Myocardial injury and pericarditis are uncommon complications of ablations , because heat from the procedure leads to necrosis of the local myocardial cells. In addition, extensive ablation and long-term ablation with high energy may increase the incidence of myocardial injury. Moreover, owing to a thin coronary sinus and surrounding atrium, complications such as myocardial injury, pericarditis, acute myocardial infarction (AMI), and vascular rupture are more likely to occur. In this report, the patient received multiple RF applications and large amounts of RF ablation energy, with ablation areas including the endocardial-coronary sinus. These procedures may have caused myocardial injury and pericarditis in this patient, as characterized by elevated serum levels of myocardial injury markers and an electrocardiogram showing pericarditis. Therefore, ablation should be performed very carefully. To avoid myocardial injury, pericarditis, coronary sinus perforation, and other complications caused by ablation, low RF ablation energy should be applied and the RF applications should be stopped immediately when patients experience chest pain or any other discomfort. If possible, detailed mapping should be performed to maximize the chances of successful ablation with a single burn in WPW.
The possibility of a coronary artery injury must be excluded if there is an elevation in the ST-segment of the electrocardiogram or serum troponin I level is significantly increased after the ablation procedure. Coronary artery injury is a rare complication with a reported incidence of 0.09% among all ablations. Its underlying mechanisms are not completely understood. Several hypotheses have been proposed by experts. One theory suggests that artery damage is inversely correlated with vessel size . Garabelli et al. have proposed that vessels less than 3 mm in diameter are more vulnerable to RF heat, owing to a lack of protection from the heat-sink effect. Certain procedural situations, such as linear ablation within the CS, may also increase this risk . Acute myocardial infarction has been attributed to the close proximity of RF lesions to the coronary artery, especially in the posteroseptal region and CS, as well as its branches. Stavrakis et al. have found an inverse correlation between the risk of coronary artery injury and the distance between the CS ablation site and coronary artery. This injury might be caused by CS muscle conduction . Therefore, care should be taken to avoid ablation within 5 mm of a major coronary vessel. Electrocardiograms, myocardial injury markers, and echocardiography should be routinely reexamined. When elevation in the ST-segment is sudden and the patient experiences persistent chest pain, coronary angiography is indicated to identify complications associated with coronary artery injury. AMI requires immediate percutaneous coronary intervention.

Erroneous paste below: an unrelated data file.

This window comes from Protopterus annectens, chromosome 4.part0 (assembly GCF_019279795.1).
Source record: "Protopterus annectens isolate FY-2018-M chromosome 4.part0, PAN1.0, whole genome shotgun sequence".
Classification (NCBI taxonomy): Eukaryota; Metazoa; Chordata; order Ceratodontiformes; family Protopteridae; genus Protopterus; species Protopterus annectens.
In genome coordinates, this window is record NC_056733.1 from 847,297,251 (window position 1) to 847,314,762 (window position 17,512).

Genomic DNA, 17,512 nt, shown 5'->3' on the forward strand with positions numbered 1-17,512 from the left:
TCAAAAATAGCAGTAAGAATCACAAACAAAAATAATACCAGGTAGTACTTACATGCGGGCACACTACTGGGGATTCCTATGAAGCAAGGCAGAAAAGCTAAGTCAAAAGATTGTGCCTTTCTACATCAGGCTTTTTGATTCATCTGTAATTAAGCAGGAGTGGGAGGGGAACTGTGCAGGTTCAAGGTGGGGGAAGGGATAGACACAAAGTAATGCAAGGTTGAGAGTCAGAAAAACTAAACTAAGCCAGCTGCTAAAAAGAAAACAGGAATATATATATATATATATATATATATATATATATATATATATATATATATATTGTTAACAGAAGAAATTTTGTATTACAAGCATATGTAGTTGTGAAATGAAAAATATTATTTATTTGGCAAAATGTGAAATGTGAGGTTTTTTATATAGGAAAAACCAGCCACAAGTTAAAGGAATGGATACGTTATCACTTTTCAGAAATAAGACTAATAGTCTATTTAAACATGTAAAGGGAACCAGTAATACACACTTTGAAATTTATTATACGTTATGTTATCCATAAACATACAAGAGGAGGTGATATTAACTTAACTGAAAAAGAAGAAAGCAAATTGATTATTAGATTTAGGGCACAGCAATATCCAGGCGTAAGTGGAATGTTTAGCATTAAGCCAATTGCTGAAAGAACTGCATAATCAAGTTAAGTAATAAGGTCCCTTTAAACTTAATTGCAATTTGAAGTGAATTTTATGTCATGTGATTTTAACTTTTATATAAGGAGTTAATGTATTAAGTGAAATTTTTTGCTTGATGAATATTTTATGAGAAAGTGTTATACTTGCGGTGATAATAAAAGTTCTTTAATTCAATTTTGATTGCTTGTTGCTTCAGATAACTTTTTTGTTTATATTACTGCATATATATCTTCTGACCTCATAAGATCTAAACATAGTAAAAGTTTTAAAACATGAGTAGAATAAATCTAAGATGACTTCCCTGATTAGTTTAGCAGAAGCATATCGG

In this case, the patient underwent combined left atrial and coronary sinus ablation and showed higher serum levels of myocardial injury markers and elevated ST-segment in the electrocardiogram post-operation. Identifying whether an AMI occurred and determining a treatment strategy are essential. The electrocardiogram immediately after ablation was normal, and the patient was free of palpitation attacks. Sustained widespread concave ST-segment elevation, rather than convex ST-segment elevation and reciprocal ST-segment depression, was observed. The patient’s electrocardiogram three weeks later was normal without inverted T-waves. The inverted T-wave in AMI typically remains for several weeks to months. Furthermore, a post-operation echocardiogram revealed no organic heart disease but only mild pericardial effusion. Hence, an absence of inverted T-waves, symptoms of chest pain or chest distress, and regional ventricular wall motion abnormalities, as well as the presence of sustained widespread concave ST-segment and pericardial effusion suggested pericarditis rather than AMI. Considering of the absence of chest pain and the self-limiting nature of this kind of pericarditis, the patient was not treated with colchicine or adequate non-steroidal anti-inflammatory drugs (eg. aspirin 750–1000 mg every 8 h) for pericarditis after operation. This patient was scheduled for monitoring and asked to take aspirin 100 mg daily to prevent postoperative embolic events. Finally, she was discharged with no symptom and the reexamined electrocardiogram was normal after three weeks.
In summary, this is the first study to report on myocardial injury and pericarditis after combined left atrial and coronary sinus ablation in WPW syndrome. The findings underscore the need for careful ablation with low energy, especially when combined with CS ablation. It is essential to identify whether an AMI occurred and determining a treatment strategy after coronary sinus ablation. For postoperative patients, the changes in abnormal electrocardiogram and myocardial injury markers should be dynamically monitored together with symptoms and coronary artery angiography should be performed when necessary.